I thought I had heard Stevie claim many times that they took the chorus for The Chain out of one of her songs that she had written. Now Ken is saying it was a Christine song. And that Lindsey rewrote the chorus. What is the actual truth on that? Does anyone else remember Stevie saying that?
Reply With Quote
  #13  
Old 02-07-2012, 11:44 PM
WildHearted's Avatar
WildHearted WildHearted is offline
Addicted Ledgie
 
Join Date: Feb 2011
Posts: 4,136
Default

Quote:
Originally Posted by madeline View Post
I thought I had heard Stevie claim many times that they took the chorus for The Chain out of one of her songs that she had written. Now Ken is saying it was a Christine song. And that Lindsey rewrote the chorus. What is the actual truth on that? Does anyone else remember Stevie saying that?
I think he's saying musically, it began as a Chris song, and that musically, Lindsey rewrote the chorus.

In what little recording evidence we have regarding the chain, it seems (to me anyway, I might be wrong, someone correct me if so) that they just kind of started jamming, and there wasn't really words, they were just kind of saying nonsense... then Lindsey came up with the 'listen to the wind blowwwww.'

I think what happened was that a majority of the lyrics were taken from something Stevie had written. I feel like there may have been a quote from one of them about that, but I'm not sure. Stevie has definitely mentioned before that The Chain was 'her song' - I think even as recently as one of the signings in the past year, to a fan?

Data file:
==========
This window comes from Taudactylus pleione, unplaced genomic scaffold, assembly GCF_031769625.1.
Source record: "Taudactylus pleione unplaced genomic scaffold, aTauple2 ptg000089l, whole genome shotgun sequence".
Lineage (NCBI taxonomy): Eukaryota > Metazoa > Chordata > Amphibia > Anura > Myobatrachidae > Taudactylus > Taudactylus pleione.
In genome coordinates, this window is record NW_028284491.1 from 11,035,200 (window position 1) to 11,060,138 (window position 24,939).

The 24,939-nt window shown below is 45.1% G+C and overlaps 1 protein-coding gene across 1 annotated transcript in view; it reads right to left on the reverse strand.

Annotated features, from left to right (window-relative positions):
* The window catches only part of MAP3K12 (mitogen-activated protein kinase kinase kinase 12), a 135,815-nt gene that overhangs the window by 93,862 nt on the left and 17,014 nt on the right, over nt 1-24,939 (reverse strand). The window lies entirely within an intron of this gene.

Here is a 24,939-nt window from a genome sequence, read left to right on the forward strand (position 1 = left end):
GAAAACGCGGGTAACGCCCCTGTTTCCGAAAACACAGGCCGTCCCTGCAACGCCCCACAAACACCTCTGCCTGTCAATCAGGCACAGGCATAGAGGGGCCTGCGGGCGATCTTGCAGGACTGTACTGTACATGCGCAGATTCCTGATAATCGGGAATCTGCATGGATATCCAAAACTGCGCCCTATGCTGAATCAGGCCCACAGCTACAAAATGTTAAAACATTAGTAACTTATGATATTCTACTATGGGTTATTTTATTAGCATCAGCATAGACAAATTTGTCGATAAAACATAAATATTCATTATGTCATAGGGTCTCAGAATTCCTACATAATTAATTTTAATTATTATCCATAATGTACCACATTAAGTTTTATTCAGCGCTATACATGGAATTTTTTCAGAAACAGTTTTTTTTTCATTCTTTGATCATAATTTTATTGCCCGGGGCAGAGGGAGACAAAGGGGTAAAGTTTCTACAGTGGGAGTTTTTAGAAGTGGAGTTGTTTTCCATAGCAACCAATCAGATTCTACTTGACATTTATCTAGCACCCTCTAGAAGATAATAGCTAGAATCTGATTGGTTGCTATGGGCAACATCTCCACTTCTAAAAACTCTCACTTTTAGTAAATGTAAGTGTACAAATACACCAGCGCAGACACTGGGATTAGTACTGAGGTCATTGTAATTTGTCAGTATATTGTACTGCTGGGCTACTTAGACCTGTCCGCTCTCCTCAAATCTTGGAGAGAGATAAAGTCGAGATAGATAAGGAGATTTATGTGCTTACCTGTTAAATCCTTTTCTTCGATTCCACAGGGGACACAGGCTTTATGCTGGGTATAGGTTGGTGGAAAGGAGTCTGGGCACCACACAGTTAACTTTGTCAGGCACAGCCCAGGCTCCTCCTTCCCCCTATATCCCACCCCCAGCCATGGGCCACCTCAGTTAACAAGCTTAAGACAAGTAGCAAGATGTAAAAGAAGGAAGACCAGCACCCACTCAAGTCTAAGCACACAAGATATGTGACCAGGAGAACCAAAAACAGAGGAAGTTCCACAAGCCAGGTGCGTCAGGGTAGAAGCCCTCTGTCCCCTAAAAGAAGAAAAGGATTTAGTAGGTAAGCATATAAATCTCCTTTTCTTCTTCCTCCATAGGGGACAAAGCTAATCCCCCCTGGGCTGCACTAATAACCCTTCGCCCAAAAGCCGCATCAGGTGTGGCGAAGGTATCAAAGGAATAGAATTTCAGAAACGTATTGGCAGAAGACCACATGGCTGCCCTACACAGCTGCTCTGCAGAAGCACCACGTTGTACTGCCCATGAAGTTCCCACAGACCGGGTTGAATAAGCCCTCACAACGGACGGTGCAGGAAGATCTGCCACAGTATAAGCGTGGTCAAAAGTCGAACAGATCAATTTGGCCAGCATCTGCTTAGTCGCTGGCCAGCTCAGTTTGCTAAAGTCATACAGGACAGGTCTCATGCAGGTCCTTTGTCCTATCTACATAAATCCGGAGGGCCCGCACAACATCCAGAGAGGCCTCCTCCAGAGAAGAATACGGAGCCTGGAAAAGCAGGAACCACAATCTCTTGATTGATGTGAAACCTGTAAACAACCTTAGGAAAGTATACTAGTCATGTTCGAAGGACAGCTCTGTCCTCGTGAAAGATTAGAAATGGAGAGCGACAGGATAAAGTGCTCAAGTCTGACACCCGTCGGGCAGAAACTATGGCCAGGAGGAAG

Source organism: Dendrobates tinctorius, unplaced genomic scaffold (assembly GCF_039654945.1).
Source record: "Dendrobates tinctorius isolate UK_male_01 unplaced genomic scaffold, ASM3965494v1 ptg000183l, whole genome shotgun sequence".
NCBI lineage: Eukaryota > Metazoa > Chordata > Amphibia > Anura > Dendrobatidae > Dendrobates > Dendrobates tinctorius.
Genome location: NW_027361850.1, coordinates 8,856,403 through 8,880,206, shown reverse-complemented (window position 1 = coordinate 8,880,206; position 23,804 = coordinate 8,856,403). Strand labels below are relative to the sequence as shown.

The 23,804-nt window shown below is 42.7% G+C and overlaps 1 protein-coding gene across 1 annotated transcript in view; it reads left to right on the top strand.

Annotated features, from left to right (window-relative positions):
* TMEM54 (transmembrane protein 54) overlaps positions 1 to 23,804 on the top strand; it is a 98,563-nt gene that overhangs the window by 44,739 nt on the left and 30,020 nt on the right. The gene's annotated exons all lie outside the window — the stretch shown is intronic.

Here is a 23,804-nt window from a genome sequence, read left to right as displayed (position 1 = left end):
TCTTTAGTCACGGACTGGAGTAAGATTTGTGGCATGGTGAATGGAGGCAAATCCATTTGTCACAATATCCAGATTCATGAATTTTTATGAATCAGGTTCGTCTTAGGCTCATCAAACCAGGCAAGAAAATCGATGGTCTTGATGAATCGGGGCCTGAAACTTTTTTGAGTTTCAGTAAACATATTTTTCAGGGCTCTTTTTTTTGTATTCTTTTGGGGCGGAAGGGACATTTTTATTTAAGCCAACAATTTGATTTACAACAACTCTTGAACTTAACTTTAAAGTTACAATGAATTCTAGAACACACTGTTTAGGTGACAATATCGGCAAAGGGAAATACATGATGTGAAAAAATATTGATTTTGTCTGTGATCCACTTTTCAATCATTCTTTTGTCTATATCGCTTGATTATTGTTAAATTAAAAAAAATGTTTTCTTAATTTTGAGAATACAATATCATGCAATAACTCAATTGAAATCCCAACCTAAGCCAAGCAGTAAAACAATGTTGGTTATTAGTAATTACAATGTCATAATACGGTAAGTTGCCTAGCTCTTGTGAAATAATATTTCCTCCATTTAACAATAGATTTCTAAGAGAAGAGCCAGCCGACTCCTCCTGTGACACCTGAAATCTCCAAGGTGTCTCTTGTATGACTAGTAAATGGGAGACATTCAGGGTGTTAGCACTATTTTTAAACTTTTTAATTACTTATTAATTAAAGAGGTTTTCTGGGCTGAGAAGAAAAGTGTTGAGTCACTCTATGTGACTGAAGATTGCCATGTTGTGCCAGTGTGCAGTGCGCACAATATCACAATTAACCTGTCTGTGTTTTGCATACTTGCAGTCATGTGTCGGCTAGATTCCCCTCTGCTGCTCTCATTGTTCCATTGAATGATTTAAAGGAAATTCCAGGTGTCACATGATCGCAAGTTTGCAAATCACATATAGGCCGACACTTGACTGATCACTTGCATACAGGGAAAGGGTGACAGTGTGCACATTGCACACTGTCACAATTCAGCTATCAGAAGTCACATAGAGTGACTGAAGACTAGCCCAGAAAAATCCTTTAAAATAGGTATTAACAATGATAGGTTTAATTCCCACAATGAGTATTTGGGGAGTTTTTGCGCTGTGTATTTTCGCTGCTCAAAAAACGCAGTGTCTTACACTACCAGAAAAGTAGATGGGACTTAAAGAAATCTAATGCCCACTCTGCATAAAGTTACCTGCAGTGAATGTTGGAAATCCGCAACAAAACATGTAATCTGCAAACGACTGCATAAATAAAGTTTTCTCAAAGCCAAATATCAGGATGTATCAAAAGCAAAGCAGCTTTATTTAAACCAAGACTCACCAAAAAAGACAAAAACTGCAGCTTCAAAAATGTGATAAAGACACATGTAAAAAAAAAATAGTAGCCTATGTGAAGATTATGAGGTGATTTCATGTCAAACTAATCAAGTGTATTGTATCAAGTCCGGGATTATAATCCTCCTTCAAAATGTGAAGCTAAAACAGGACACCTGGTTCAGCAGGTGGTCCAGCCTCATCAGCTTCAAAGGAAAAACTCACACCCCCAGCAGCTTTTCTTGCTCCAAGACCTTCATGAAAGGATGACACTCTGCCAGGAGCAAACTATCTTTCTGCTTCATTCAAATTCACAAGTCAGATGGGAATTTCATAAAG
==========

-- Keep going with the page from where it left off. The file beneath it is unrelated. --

__________________
Reply With Quote
  #14  
Old 02-08-2012, 12:17 AM
On Ice On Ice is offline
Addicted Ledgie
 
Join Date: Apr 2011
Posts: 403
Default

I think in all likelihood, "listen to the wind blow, watch the sun rise, run in the shadows... was written by Stevie..."damn your love damn your lies" I'm going with either Lindsey or Christine. "and if you don't love me now" is Lindsey for sure. I think the song is actually a brilliant splicing of several different songs, hence the shared writing credits. And John McVie's baseline is hands down the best bass line ever recorded in rock history.
__________________
Reply With Quote
  #15  
Old 02-08-2012, 01:02 AM
Blueletter18's Avatar
Blueletter18 Blueletter18 is offline
Addicted Ledgie
 
Join Date: Aug 2011
Location: Michigan
Posts: 538
Default

I just preordered the book on Amazon! Release date is April 10, I believe. It will be really interesting, for sure. Hopefully he'll provide a more unbiased approach than any of the band members could.
__________________
"Where is the reason? Don't blame it on me, blame it on my wild heart!"
Reply With Quote
Reply


Thread Tools
Display Modes

Posting Rules
You may not post new threads
You may not post replies
You may not post attachments
You may not edit your posts

vB code is On
Smilies are On
[IMG] code is On
HTML code is On
Forum Jump

1976 Press Photo Carol Burnett & Billy Wilder - cvp77031
$22.88
1976 Press Photo Carol Burnett & Billy Wilder - cvp77031 picture1997 Pretty Blond Singer Bekka Bramlett With Billy Burnette Press Photo
$20.0
1997 Pretty Blond Singer Bekka Bramlett With Billy Burnette Press Photo picture1981 Press Photo Billy Burnette, entertainer - nop12943
$17.99
1981 Press Photo Billy Burnette, entertainer - nop12943 picturePress Photo Billy Burnette, Guitarist - spp41773
$17.88
Press Photo Billy Burnette, Guitarist - spp41773 pictureRARE 1980s Original 35mm Negative Strip of (3) Rock Star BILLY BURNETTE
$15.88
RARE 1980s Original 35mm Negative Strip of (3) Rock Star BILLY BURNETTE picture



All times are GMT -5. The time now is 07:28 PM.


Powered by vBulletin® Version 3.6.8
Copyright ©2000 - 2017, Jelsoft Enterprises Ltd.
© 1995-2003 Martin and Lisa Adelson, All Rights Reserved